So what should young people be taught?
Wells does not want them given any information they could use because it is not informed choices we should be aiming for, but wise, moral and lawful choices. It's the old argument that if you tell them about it, they will rush out and do it. Even mentioning the word 'gay' will of course instantly turn a child from the straight and narrow.
Wells is so anti-choice it's not funny. Contrary to the prevalent view among sex educators, young people do not need to learn about a wide range of 'sexualities' and sexual behaviours; they do not need detailed information about the full range of contraceptive methods; and they do not need to be presented with a menu of sexual options from which they can make 'informed choices' when they feel they are 'ready' to become sexually active. Modern sex education is characterised by a lack of honesty, a lack of modesty, a lack of any moral framework worthy of the name, and a lack of respect for marriage as the proper context for sexual expression.
A lack of honesty? Is keeping young people in ignorance honest? Not only does it risk their health, it also means that they are likely to pick up what sex knowledge they do get in the playground or through experimentation.
He continues: Teenagers need to be taught that reproduction is one of the primary functions of sexual intercourse and sex should therefore be set in the context of a faithful, lifelong relationship (ie marriage), which provides the most stable environment in which to raise children.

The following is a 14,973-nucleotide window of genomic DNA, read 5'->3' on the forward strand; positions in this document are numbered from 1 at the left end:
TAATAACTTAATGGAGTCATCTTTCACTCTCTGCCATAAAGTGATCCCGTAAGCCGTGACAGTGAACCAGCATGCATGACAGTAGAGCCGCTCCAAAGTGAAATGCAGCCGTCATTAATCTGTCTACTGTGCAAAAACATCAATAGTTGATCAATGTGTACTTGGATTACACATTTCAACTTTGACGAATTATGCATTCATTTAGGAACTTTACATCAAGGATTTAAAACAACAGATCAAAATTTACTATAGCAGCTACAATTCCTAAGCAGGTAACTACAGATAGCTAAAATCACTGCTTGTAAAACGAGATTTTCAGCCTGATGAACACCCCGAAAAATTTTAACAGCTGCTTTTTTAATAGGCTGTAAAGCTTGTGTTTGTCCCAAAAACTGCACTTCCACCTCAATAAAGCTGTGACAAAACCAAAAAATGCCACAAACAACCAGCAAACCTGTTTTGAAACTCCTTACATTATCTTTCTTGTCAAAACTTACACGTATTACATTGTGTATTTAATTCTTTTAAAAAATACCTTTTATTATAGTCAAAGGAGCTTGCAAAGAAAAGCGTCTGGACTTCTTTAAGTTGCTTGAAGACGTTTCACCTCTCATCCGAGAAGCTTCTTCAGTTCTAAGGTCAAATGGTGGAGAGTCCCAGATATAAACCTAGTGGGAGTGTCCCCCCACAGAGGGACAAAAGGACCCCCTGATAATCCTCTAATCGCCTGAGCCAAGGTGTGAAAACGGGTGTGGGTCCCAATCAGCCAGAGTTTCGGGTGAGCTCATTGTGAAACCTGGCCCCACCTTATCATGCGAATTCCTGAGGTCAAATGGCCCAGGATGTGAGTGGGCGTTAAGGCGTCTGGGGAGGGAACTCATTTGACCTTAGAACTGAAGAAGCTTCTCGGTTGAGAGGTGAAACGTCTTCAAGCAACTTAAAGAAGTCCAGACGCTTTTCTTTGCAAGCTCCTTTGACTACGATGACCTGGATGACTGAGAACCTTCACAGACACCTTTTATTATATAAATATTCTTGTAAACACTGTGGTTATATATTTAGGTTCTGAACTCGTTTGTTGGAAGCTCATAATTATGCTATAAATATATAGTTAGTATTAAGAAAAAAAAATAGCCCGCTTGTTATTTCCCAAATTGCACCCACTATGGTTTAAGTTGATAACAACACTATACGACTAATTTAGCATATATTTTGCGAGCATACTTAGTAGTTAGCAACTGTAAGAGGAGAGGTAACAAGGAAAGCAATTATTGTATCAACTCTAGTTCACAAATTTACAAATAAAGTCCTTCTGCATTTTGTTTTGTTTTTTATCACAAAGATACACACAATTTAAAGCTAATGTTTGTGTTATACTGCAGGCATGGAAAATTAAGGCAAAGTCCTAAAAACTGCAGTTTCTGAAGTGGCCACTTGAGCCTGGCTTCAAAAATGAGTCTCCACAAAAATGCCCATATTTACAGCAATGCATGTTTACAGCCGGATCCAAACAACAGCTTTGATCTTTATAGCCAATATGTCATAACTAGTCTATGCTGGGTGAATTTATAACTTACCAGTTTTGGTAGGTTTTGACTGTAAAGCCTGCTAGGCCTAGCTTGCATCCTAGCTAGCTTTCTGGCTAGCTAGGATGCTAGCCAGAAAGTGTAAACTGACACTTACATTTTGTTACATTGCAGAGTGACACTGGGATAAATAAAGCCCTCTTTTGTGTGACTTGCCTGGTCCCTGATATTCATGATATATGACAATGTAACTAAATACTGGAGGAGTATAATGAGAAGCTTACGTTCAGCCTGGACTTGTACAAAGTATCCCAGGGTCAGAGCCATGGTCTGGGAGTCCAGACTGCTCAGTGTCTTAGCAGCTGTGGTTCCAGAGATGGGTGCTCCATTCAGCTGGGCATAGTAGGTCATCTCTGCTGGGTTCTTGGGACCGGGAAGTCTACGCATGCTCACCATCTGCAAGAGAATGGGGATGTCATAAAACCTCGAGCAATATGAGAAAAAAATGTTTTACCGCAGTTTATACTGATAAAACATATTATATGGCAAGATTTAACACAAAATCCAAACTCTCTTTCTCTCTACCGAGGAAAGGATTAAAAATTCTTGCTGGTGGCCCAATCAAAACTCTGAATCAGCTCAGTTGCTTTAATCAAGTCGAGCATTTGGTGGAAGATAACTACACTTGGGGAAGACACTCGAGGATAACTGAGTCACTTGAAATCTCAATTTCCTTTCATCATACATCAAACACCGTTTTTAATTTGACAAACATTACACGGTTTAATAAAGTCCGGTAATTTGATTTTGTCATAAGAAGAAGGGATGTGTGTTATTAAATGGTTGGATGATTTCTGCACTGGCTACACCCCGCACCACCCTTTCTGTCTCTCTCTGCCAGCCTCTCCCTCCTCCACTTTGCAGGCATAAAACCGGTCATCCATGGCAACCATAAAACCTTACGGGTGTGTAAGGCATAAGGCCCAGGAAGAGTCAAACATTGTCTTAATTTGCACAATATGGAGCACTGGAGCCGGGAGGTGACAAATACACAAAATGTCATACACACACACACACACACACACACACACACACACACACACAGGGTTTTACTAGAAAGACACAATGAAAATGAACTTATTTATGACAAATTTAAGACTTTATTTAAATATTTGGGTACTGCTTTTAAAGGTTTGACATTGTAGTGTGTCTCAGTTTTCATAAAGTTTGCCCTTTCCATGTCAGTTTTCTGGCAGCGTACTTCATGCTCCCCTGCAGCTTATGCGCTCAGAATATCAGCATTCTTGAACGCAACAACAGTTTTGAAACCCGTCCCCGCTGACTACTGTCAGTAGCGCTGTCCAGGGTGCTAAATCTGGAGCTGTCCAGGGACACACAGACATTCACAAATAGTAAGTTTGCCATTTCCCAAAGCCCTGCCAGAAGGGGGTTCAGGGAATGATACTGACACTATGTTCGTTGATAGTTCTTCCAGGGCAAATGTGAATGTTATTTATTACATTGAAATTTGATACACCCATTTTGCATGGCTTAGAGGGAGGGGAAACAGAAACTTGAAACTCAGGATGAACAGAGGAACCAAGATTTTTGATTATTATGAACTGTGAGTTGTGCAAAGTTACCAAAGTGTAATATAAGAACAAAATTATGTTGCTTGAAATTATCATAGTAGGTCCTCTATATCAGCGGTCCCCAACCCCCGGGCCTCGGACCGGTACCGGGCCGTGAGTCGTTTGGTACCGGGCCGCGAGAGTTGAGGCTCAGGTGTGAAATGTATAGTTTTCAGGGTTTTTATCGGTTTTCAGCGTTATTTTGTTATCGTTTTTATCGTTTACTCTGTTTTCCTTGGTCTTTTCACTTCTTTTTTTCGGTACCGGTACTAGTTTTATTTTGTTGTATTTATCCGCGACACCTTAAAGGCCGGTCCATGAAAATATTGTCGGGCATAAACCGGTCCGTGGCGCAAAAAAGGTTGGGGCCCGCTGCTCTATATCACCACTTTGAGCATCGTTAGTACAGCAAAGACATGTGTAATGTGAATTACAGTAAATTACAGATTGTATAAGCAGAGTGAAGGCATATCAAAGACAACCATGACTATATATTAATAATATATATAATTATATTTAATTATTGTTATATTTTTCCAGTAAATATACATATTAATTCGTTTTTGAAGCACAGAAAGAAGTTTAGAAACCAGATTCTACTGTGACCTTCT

Wells believes that if parents teach about sex in a (Christian) moral, modest and respectful way, this will prompt young people to save themselves until marriage (that word 'saved' again). Abstinence is the only way. This stance is woefully ignorant of human nature and teenage nature in particular. A bit of a moral lecture, maybe some praying and some vague information about the mechanics of sex (if they're lucky) is hardly going to quench teenage hormones. And is terrifying them with the wrath of God really going to produce mature, healthy and responsible adults?
My particular favourite part of the guidance is there are some sexual practices that it may be better not to know anything about at all, at any age. Sadly, he does not go into any further details.
There is much more to say about this pernicious document. The excellent Dr Petra Boynton will be analysing it in her blog.